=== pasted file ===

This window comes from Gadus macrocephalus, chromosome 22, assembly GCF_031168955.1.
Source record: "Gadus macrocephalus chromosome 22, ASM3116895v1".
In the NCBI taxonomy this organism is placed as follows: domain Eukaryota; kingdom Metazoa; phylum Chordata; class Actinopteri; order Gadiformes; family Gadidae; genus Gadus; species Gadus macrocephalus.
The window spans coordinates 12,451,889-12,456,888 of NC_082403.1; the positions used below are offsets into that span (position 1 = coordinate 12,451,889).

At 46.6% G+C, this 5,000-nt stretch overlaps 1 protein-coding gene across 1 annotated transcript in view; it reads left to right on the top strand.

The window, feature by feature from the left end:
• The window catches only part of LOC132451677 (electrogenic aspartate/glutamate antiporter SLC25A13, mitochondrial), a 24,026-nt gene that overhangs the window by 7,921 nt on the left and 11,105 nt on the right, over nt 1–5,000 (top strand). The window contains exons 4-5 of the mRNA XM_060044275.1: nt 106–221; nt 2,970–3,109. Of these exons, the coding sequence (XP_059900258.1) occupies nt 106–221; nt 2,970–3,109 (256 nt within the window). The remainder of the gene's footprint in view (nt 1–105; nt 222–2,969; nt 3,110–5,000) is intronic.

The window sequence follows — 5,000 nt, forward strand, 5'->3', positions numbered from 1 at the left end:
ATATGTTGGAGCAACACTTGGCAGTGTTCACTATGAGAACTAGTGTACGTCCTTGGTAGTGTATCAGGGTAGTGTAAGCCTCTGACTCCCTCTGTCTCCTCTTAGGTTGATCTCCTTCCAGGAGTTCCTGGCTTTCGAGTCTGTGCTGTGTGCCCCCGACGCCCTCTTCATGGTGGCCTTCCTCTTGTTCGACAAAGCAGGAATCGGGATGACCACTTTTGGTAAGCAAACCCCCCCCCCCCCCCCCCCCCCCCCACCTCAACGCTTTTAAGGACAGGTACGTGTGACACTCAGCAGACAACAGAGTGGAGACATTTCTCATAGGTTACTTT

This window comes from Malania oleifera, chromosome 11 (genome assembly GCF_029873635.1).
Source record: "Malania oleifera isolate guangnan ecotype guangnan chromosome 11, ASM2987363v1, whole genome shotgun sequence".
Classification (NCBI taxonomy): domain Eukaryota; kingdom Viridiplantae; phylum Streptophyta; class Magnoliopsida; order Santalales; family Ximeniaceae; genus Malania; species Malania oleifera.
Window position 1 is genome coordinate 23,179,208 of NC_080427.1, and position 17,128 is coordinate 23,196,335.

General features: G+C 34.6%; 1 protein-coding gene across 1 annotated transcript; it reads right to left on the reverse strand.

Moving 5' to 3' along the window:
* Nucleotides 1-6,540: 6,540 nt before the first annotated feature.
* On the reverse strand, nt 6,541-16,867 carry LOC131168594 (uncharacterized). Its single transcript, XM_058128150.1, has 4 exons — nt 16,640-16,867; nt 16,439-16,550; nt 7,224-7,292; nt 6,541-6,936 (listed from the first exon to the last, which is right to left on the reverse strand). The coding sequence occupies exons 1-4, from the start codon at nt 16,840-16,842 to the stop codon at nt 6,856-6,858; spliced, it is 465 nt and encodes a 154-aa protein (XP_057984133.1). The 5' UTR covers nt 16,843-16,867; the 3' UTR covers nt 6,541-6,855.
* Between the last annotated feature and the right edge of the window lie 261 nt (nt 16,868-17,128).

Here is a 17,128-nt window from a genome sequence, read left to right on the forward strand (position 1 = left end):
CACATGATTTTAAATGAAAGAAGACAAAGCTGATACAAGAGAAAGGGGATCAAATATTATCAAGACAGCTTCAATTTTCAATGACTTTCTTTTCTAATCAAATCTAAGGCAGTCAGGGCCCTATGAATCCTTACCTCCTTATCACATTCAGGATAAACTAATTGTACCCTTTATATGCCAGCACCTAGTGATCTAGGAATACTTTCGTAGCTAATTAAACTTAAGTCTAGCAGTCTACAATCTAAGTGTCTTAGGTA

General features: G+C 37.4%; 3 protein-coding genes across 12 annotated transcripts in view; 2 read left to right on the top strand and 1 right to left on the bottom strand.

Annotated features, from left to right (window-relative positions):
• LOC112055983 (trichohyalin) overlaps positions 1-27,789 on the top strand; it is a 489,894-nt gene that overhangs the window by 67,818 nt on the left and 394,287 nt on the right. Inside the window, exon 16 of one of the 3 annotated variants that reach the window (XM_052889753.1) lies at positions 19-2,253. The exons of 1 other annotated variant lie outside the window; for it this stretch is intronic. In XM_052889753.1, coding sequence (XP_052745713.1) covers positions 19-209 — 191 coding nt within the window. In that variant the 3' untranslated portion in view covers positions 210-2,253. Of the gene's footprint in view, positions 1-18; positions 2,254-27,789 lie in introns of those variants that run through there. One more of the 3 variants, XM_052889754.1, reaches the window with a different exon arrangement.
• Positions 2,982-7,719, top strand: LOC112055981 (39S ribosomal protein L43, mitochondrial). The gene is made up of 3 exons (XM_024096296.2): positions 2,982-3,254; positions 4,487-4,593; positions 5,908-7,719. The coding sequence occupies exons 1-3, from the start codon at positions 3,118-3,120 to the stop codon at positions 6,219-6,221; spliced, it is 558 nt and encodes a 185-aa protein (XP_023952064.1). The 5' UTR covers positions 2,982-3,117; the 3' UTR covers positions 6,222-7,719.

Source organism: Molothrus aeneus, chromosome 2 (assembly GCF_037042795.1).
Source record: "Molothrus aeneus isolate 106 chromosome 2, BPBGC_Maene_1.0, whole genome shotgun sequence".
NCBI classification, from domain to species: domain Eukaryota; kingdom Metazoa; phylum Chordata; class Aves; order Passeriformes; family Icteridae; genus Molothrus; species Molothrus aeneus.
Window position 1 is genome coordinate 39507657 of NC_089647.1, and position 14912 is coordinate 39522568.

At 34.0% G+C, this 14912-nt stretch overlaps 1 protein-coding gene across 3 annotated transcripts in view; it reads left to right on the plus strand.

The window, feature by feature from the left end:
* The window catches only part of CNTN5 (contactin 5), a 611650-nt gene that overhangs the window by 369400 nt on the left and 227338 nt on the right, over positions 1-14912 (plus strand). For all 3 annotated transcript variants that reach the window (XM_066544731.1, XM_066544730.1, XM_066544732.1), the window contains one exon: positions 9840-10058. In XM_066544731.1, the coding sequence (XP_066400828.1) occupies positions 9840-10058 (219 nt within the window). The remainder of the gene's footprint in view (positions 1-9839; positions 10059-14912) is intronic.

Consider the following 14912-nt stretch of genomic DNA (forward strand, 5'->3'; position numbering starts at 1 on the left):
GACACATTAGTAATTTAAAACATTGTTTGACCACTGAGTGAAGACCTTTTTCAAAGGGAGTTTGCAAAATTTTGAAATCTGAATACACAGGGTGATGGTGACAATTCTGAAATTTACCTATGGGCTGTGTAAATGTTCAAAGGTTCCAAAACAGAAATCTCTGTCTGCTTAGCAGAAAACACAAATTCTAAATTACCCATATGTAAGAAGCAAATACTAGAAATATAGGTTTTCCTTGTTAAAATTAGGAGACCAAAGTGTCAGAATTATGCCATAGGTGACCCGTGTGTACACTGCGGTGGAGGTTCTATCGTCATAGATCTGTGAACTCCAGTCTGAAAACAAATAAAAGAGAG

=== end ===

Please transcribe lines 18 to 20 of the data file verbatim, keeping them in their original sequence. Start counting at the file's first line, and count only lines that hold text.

* Between the last annotated feature and the right edge of the window lie 261 nt (nt 16,868-17,128).

Here is a 17,128-nt window from a genome sequence, read left to right on the forward strand (position 1 = left end):
CACATGATTTTAAATGAAAGAAGACAAAGCTGATACAAGAGAAAGGGGATCAAATATTATCAAGACAGCTTCAATTTTCAATGACTTTCTTTTCTAATCAAATCTAAGGCAGTCAGGGCCCTATGAATCCTTACCTCCTTATCACATTCAGGATAAACTAATTGTACCCTTTATATGCCAGCACCTAGTGATCTAGGAATACTTTCGTAGCTAATTAAACTTAAGTCTAGCAGTCTACAATCTAAGTGTCTTAGGTA